March 23, 2012 - 3:25 pm

BY WESLEY P. HESTER

Two years after President Barack Obama signed his landmark health care overhaul into law, the issue is as polarizing today as it was then with the debate rippling through Virginia’s U.S. Senate race Friday.

Despite its many detractors, and with the U.S. Supreme Court preparing to determine its legality, President Barack Obama made it clear this week that he’ll be campaigning on — not away from — the issue.

U.S. Senate candidate Timothy M. Kaine, who championed the legislation as Democratic National Committee chairman, also embraced the law Friday, its two-year anniversary.

Republicans, meanwhile, were busy lambasting the law and all its advocates — particularly Kaine.

“Despite promises, this new health care law has become one of the biggest impediments to job creation today,” said Republican U.S. Senate candidate and former Gov. George Allen in a statement.

“Health care costs are on the rise, taxes have increased and small businesses have been saddled with burdensome fees, penalties and mandates,” he said. “This is not the health care reform Americans want or deserve. I want to be the 51st vote in the U.S. Senate to repeal and replace it.”

Allen went on to say that “no Washington bureaucrat should get between patients and their doctors” and suggest that options like personalized health savings accounts are a better path to more affordable health care options.

In a statement quoting Virginians who claim to have benefited from the law, Kaine called it a significant step in the right direction, saying it had “impacted millions of Virginians by putting patients, instead of insurance companies, in charge of their health care.”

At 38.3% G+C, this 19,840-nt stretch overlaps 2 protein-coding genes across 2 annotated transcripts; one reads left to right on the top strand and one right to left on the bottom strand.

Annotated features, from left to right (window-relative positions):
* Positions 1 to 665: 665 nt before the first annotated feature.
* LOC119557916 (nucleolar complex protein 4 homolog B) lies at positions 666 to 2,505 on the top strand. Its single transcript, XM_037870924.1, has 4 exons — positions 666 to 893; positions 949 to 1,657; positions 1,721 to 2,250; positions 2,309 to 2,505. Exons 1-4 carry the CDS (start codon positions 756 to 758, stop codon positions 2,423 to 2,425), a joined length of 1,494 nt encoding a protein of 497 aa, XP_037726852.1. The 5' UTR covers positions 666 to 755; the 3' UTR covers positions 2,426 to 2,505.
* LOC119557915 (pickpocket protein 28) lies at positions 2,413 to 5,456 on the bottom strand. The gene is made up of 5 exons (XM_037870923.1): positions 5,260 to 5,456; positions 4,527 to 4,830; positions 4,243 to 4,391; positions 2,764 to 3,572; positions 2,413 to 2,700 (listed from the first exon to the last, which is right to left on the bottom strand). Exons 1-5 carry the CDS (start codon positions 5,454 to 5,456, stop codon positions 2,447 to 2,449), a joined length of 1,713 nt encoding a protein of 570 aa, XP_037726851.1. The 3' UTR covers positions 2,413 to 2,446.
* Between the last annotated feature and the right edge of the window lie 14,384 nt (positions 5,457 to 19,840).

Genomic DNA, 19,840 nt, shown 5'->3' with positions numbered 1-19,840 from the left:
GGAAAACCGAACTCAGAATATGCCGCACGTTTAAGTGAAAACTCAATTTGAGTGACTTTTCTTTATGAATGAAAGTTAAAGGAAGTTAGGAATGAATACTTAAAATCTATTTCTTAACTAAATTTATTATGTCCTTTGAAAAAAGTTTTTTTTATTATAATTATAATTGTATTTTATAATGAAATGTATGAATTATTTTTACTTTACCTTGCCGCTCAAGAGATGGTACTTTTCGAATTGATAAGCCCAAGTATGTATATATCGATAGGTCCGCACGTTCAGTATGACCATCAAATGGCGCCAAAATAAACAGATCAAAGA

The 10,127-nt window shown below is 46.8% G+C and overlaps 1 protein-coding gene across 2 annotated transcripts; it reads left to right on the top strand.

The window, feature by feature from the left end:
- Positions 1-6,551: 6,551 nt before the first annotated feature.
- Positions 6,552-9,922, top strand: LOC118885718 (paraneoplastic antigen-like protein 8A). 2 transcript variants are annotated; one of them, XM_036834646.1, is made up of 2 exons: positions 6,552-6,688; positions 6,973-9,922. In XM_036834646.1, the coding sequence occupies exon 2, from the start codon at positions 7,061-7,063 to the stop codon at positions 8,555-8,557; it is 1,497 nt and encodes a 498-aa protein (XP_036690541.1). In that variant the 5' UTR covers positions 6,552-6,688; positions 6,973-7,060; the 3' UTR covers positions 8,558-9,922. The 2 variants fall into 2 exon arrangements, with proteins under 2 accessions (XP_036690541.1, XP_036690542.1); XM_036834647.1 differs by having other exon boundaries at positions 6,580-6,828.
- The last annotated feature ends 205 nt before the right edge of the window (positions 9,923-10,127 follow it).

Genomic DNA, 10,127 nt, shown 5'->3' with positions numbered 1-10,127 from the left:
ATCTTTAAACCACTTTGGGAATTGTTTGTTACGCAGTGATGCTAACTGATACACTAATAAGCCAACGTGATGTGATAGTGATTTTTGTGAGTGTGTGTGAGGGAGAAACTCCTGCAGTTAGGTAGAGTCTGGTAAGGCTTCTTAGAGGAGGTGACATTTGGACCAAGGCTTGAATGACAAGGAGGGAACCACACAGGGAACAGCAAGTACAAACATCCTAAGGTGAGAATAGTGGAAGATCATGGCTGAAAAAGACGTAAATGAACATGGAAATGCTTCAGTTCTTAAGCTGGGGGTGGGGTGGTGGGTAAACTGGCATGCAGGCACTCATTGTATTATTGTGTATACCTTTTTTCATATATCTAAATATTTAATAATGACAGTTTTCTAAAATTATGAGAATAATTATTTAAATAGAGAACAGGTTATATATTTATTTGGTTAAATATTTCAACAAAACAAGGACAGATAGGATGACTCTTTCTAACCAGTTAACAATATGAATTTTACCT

Still, Kaine said more needed to be done to create a sustainable health care system and reduce costs.

“But we can’t go back to the bad old days…repealing the Affordable Care Act, as my opponent George Allen has called for, would undo the significant progress, do nothing to slow rising premiums, and put power back in the hands of insurance companies rather than doctors and patients.”

A video launched by the National Republican Senatorial Campaign (below), which features Kaine, pointed to new cost estimates and higher premiums to label the law a failure that doesn’t measure up to what Democrats promised.

The Democratic Party of Virginia, meanwhile, issued a report on Allen’s record in the U.S. Senate on health care issues. A release accompanying the report says Allen “did nothing to control rising health care costs, curb insurance company abuses, or insure more Americans.”